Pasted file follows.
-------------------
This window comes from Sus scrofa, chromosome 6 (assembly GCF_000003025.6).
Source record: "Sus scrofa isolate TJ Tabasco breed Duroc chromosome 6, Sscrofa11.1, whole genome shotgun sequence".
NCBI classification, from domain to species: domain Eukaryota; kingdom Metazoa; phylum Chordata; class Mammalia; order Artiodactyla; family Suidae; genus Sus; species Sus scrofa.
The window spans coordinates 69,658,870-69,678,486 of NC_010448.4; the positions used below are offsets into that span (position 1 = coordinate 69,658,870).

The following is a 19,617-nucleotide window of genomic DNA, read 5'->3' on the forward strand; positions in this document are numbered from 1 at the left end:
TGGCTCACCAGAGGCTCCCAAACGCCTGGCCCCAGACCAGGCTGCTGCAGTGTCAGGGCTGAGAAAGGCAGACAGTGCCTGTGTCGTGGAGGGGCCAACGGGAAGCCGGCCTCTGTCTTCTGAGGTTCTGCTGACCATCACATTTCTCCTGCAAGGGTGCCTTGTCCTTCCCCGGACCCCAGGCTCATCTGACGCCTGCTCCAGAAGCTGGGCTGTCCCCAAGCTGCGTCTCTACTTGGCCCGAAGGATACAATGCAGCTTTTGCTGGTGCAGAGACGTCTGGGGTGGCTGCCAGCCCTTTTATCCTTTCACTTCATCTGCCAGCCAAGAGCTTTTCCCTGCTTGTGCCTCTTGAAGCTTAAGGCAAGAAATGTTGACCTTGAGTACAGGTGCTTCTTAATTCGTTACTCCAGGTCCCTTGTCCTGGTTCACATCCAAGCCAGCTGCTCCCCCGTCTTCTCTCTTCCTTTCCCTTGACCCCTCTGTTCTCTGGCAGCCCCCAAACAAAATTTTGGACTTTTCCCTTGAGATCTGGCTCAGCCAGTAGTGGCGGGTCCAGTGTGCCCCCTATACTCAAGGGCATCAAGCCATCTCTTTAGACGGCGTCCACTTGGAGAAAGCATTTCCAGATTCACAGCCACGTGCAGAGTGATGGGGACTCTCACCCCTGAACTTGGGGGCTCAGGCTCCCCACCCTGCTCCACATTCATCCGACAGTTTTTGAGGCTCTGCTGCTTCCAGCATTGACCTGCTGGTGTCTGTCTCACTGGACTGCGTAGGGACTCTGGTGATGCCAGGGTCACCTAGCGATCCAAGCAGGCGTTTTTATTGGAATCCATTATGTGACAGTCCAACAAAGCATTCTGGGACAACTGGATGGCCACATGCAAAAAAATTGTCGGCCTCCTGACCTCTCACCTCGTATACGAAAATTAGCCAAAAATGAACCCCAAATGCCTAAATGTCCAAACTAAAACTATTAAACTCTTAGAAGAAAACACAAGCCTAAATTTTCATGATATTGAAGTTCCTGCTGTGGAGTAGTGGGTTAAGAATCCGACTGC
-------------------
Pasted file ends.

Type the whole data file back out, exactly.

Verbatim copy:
This window comes from Sus scrofa, chromosome 6 (assembly GCF_000003025.6).
Source record: "Sus scrofa isolate TJ Tabasco breed Duroc chromosome 6, Sscrofa11.1, whole genome shotgun sequence".
NCBI classification, from domain to species: domain Eukaryota; kingdom Metazoa; phylum Chordata; class Mammalia; order Artiodactyla; family Suidae; genus Sus; species Sus scrofa.
The window spans coordinates 69,658,870-69,678,486 of NC_010448.4; the positions used below are offsets into that span (position 1 = coordinate 69,658,870).

The following is a 19,617-nucleotide window of genomic DNA, read 5'->3' on the forward strand; positions in this document are numbered from 1 at the left end:
TGGCTCACCAGAGGCTCCCAAACGCCTGGCCCCAGACCAGGCTGCTGCAGTGTCAGGGCTGAGAAAGGCAGACAGTGCCTGTGTCGTGGAGGGGCCAACGGGAAGCCGGCCTCTGTCTTCTGAGGTTCTGCTGACCATCACATTTCTCCTGCAAGGGTGCCTTGTCCTTCCCCGGACCCCAGGCTCATCTGACGCCTGCTCCAGAAGCTGGGCTGTCCCCAAGCTGCGTCTCTACTTGGCCCGAAGGATACAATGCAGCTTTTGCTGGTGCAGAGACGTCTGGGGTGGCTGCCAGCCCTTTTATCCTTTCACTTCATCTGCCAGCCAAGAGCTTTTCCCTGCTTGTGCCTCTTGAAGCTTAAGGCAAGAAATGTTGACCTTGAGTACAGGTGCTTCTTAATTCGTTACTCCAGGTCCCTTGTCCTGGTTCACATCCAAGCCAGCTGCTCCCCCGTCTTCTCTCTTCCTTTCCCTTGACCCCTCTGTTCTCTGGCAGCCCCCAAACAAAATTTTGGACTTTTCCCTTGAGATCTGGCTCAGCCAGTAGTGGCGGGTCCAGTGTGCCCCCTATACTCAAGGGCATCAAGCCATCTCTTTAGACGGCGTCCACTTGGAGAAAGCATTTCCAGATTCACAGCCACGTGCAGAGTGATGGGGACTCTCACCCCTGAACTTGGGGGCTCAGGCTCCCCACCCTGCTCCACATTCATCCGACAGTTTTTGAGGCTCTGCTGCTTCCAGCATTGACCTGCTGGTGTCTGTCTCACTGGACTGCGTAGGGACTCTGGTGATGCCAGGGTCACCTAGCGATCCAAGCAGGCGTTTTTATTGGAATCCATTATGTGACAGTCCAACAAAGCATTCTGGGACAACTGGATGGCCACATGCAAAAAAATTGTCGGCCTCCTGACCTCTCACCTCGTATACGAAAATTAGCCAAAAATGAACCCCAAATGCCTAAATGTCCAAACTAAAACTATTAAACTCTTAGAAGAAAACACAAGCCTAAATTTTCATGATATTGAAGTTCCTGCTGTGGAGTAGTGGGTTAAGAATCCGACTGC